Public Security Blog
How Social Media Analytics Can Help Win the Battle for Public Security
The riots of August 2011 have acted as a wake-up call to the police in terms of the way they use social media. It hasbeen widely acknowledged that gangs of rioters successfully used social media and other forms of digital communication, such as BlackBerry Messenger, to plan and coordinate widespread looting and street crime.
The police struggled to keep track of messages or deploy the resources necessary to capture them as evidence – and they didn’t use social media as proactively as they could to communicate, to counter false rumours and provide accurate information to worried citizens as the disorder spread.
There are now encouraging signs that lessons have been learned and police are increasingly looking at social media as an opportunity not a threat. Rather than considering draconian interventions that stop access to social media channels, as they did in the recent riots, the police are starting to tap into social media as part of the solution.
We are starting to see evidence of forces using social media to engage more closely with the public. South Yorkshire Police recently used Facebook and Twitter on Blackberrys to engage with protestors and calm tensions at a public sector pensions strike, while to forge closer community links,Sussex Police is using social media platforms to tell the stories of twelve members of staff over a twelve month period.
Social media also has a key role to play in tracking criminal suspects, preventing and solving crime and bringing fast-moving incidents like the riots or, potentially, terrorist events, quickly under control – and the police are being proactive here too, with plans recently announced to step up monitoring Twitter ahead of the Olympics.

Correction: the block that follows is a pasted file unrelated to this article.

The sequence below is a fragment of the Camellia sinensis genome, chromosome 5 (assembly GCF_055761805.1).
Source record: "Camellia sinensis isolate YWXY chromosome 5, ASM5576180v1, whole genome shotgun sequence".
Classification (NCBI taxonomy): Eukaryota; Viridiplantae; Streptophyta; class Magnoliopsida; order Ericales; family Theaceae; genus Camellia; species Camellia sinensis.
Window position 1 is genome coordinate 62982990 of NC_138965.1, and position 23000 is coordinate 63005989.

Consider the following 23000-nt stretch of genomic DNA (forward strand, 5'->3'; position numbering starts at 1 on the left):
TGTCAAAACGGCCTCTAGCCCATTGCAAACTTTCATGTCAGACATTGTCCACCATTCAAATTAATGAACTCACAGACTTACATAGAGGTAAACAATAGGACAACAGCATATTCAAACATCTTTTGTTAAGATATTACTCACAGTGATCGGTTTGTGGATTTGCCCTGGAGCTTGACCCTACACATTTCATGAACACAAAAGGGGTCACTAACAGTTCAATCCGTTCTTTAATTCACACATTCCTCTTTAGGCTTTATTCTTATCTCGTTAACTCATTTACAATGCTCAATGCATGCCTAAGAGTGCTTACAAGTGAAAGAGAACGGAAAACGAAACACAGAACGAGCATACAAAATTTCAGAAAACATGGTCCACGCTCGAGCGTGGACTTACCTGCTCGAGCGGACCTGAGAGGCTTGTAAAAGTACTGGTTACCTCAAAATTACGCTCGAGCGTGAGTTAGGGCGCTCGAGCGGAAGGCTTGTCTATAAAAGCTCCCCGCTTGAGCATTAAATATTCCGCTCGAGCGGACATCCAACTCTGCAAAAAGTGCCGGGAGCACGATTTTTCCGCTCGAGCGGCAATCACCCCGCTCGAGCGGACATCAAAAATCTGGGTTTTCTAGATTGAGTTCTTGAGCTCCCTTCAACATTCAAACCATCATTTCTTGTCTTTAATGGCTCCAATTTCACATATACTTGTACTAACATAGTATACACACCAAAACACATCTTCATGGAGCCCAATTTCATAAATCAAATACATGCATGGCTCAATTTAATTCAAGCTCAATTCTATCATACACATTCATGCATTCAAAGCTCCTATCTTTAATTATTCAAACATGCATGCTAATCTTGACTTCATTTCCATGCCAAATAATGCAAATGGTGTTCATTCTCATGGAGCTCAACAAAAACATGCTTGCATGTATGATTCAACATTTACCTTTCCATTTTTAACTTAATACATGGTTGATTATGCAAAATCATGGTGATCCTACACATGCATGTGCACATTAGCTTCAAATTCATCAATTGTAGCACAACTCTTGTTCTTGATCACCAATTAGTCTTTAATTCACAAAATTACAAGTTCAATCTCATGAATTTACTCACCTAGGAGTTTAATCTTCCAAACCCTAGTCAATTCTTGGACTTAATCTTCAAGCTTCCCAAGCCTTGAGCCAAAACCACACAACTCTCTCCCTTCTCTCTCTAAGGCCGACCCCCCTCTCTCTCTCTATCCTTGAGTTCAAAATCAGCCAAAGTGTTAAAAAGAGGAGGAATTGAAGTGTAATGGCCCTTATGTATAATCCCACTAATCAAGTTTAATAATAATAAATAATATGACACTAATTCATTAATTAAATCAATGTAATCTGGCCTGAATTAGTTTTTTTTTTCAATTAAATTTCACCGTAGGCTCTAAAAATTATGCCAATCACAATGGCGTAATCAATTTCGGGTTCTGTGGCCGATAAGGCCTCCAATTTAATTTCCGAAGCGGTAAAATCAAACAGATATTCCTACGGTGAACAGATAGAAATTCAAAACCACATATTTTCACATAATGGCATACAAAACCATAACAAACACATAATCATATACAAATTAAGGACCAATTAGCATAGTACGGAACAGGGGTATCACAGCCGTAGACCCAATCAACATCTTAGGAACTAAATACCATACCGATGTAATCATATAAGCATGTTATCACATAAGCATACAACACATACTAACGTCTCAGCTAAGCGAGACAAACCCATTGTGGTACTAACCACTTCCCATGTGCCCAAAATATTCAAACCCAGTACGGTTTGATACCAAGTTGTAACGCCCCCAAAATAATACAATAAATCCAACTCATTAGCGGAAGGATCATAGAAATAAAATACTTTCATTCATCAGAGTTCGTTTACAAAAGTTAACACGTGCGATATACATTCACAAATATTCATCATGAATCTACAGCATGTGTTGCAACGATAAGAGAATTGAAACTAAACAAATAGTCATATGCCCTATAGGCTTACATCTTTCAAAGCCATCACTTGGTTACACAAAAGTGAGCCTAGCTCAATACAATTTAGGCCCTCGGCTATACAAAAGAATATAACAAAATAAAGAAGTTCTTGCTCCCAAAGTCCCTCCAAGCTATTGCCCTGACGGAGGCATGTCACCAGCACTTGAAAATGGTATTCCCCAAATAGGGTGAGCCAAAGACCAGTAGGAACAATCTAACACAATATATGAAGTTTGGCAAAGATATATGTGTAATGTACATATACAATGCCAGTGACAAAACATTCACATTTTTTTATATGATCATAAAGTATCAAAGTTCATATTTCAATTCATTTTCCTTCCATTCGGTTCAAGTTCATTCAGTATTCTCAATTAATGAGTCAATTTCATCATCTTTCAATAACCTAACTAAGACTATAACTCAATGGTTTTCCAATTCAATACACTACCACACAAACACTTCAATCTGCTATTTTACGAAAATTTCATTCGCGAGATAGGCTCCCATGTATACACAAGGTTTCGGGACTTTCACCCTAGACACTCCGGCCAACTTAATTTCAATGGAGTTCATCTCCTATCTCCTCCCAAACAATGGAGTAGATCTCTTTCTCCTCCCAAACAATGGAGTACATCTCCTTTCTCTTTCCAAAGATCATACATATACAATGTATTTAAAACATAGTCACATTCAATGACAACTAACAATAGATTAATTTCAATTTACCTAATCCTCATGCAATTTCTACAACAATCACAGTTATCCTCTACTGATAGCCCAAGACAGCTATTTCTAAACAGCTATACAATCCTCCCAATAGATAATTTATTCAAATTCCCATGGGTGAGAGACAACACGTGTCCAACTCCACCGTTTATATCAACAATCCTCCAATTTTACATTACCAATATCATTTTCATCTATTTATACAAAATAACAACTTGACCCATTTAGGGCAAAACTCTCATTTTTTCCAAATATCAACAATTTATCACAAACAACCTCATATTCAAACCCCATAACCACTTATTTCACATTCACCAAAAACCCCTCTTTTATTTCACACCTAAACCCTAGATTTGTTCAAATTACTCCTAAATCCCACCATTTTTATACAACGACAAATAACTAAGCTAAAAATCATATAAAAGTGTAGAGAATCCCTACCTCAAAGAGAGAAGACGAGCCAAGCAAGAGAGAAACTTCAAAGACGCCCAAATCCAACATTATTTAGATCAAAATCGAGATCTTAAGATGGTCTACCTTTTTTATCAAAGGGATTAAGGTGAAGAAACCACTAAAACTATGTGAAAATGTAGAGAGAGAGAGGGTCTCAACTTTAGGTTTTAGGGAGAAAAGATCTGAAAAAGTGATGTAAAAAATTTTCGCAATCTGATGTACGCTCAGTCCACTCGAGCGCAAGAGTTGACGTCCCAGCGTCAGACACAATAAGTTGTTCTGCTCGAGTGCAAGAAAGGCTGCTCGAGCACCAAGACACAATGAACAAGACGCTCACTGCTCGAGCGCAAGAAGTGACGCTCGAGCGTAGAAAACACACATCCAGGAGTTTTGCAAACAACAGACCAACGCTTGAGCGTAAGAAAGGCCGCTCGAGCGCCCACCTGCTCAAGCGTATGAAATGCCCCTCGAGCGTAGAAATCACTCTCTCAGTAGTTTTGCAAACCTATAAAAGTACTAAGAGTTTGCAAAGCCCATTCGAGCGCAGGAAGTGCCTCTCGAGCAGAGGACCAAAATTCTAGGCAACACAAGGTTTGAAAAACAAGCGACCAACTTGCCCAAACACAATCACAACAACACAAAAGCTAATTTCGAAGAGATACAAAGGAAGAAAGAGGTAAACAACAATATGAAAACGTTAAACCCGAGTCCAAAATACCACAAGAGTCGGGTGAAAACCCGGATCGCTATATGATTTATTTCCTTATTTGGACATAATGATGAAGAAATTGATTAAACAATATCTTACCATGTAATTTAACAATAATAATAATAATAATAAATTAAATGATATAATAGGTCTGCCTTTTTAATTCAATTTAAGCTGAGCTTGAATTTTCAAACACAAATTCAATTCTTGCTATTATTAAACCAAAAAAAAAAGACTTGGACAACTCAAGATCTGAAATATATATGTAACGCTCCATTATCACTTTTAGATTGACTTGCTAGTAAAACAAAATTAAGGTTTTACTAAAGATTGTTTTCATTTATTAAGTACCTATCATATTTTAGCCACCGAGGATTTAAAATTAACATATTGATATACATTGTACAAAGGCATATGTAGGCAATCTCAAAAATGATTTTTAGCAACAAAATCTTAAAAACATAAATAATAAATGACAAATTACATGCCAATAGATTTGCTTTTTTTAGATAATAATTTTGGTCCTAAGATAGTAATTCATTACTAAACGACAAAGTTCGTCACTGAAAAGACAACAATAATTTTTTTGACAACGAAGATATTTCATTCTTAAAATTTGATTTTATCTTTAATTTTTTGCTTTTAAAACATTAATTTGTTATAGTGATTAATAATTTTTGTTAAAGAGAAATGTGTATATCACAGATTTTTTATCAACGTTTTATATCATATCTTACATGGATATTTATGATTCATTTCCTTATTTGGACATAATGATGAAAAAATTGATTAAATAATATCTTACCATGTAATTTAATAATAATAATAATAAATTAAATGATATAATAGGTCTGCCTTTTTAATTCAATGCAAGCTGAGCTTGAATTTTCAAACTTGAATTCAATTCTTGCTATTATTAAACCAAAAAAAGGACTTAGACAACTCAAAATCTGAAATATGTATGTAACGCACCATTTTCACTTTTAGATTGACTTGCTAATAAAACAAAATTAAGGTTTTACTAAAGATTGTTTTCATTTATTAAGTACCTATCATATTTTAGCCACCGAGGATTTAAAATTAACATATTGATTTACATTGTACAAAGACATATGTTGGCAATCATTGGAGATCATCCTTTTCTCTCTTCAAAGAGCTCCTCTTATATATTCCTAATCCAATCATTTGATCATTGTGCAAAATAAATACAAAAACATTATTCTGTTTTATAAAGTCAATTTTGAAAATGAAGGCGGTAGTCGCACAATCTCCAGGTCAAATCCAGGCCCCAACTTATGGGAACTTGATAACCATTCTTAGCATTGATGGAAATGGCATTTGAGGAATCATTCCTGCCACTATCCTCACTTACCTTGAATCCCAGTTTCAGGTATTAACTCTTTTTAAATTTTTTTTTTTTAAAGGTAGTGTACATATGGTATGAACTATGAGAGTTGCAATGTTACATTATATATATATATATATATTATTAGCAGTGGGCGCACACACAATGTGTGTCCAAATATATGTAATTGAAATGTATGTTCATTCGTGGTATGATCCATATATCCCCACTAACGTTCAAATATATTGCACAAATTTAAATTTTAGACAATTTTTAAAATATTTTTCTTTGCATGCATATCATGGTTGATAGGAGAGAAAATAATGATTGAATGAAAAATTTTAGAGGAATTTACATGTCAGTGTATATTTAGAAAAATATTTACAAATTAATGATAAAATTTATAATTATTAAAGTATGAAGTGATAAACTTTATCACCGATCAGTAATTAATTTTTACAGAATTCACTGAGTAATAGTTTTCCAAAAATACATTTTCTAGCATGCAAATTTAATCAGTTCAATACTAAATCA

In all these cases, social media analytics technology can play a key role in providing a solution.Solutions are increasingly coming on stream that offer law enforcement agencies the ability to continuously monitor online and social conversation data; to identify key topics and to enable professionals to focus in on relevant content areas without wasting time sifting through information that ultimately proves immaterial.
Monitoring public conversations across social media requires heavy lifting from text analytics tools, and therefore understanding the technical aspects of text analytics should be a necessity for modern Public Security professionals. Unfortunately it currently is not - in fact the concept of text analytics is often understoodlittle more than the collation of open source data.
SAS Text Analytics addresses this issue not just through gathering data and text, but also by enabling investigators to pore through huge amounts of social media data to uncover patterns and analyse content. Social media analytics can continuously monitor online and social conversation data to identify important topics and content categories to enable professionals to focus in on the content areas they are interested in. Crucially it can automatically extract ‘entities’ – people, places, locations (information that is increasingly being provided by a more ‘engaged’ public) and build links to understand the inter relationships as well as the context.
Critically too, by assessing and monitoring the ‘sentiment’ of text it is possible to flag a change of attitudes, that may express that a target individual or group are potentially moving from words to action. The key is enabling the technology to do the monitoring, thereby freeing resources to intervenewhen an increased threat is identified.
These types of capabilities will enable professionals to filter out all the ‘noise’ within social media and focus on the data – whether public provided or police sourced - that could provide valuable intelligence, helping to anticipate and prevent crime and keep Britain’s streets safer in the run-up to the Olympics and beyond.